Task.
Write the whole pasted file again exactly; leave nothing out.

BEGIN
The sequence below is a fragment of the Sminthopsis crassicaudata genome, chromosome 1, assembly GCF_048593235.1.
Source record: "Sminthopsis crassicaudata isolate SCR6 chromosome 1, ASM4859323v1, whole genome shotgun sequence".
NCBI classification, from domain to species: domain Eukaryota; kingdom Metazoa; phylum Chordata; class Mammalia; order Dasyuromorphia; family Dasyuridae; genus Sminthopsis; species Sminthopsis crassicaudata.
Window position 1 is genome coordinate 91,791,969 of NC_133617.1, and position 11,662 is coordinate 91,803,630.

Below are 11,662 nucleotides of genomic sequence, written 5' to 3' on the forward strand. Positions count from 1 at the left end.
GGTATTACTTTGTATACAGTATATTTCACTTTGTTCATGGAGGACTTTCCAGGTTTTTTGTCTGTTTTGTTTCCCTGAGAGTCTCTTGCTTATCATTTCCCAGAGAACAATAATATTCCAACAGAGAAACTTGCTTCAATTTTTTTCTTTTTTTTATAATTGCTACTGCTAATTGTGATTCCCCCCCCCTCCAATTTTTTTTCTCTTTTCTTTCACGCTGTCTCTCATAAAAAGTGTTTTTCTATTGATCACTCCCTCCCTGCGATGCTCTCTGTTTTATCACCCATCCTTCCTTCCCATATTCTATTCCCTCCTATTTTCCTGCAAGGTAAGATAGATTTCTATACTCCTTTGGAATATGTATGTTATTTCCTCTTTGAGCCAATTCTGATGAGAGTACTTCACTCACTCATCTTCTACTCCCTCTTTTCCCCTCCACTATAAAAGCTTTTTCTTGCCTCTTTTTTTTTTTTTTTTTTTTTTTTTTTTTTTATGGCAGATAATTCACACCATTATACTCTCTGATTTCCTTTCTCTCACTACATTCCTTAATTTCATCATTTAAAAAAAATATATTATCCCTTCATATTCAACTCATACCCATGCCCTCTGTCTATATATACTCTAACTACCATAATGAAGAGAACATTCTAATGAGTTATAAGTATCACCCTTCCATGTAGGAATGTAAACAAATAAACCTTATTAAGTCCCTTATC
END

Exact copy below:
The sequence below is a fragment of the Sminthopsis crassicaudata genome, chromosome 1, assembly GCF_048593235.1.
Source record: "Sminthopsis crassicaudata isolate SCR6 chromosome 1, ASM4859323v1, whole genome shotgun sequence".
NCBI classification, from domain to species: domain Eukaryota; kingdom Metazoa; phylum Chordata; class Mammalia; order Dasyuromorphia; family Dasyuridae; genus Sminthopsis; species Sminthopsis crassicaudata.
Window position 1 is genome coordinate 91,791,969 of NC_133617.1, and position 11,662 is coordinate 91,803,630.

Below are 11,662 nucleotides of genomic sequence, written 5' to 3' on the forward strand. Positions count from 1 at the left end.
GGTATTACTTTGTATACAGTATATTTCACTTTGTTCATGGAGGACTTTCCAGGTTTTTTGTCTGTTTTGTTTCCCTGAGAGTCTCTTGCTTATCATTTCCCAGAGAACAATAATATTCCAACAGAGAAACTTGCTTCAATTTTTTTCTTTTTTTTATAATTGCTACTGCTAATTGTGATTCCCCCCCCCTCCAATTTTTTTTCTCTTTTCTTTCACGCTGTCTCTCATAAAAAGTGTTTTTCTATTGATCACTCCCTCCCTGCGATGCTCTCTGTTTTATCACCCATCCTTCCTTCCCATATTCTATTCCCTCCTATTTTCCTGCAAGGTAAGATAGATTTCTATACTCCTTTGGAATATGTATGTTATTTCCTCTTTGAGCCAATTCTGATGAGAGTACTTCACTCACTCATCTTCTACTCCCTCTTTTCCCCTCCACTATAAAAGCTTTTTCTTGCCTCTTTTTTTTTTTTTTTTTTTTTTTTTTTTTTTATGGCAGATAATTCACACCATTATACTCTCTGATTTCCTTTCTCTCACTACATTCCTTAATTTCATCATTTAAAAAAAATATATTATCCCTTCATATTCAACTCATACCCATGCCCTCTGTCTATATATACTCTAACTACCATAATGAAGAGAACATTCTAATGAGTTATAAGTATCACCCTTCCATGTAGGAATGTAAACAAATAAACCTTATTAAGTCCCTTATC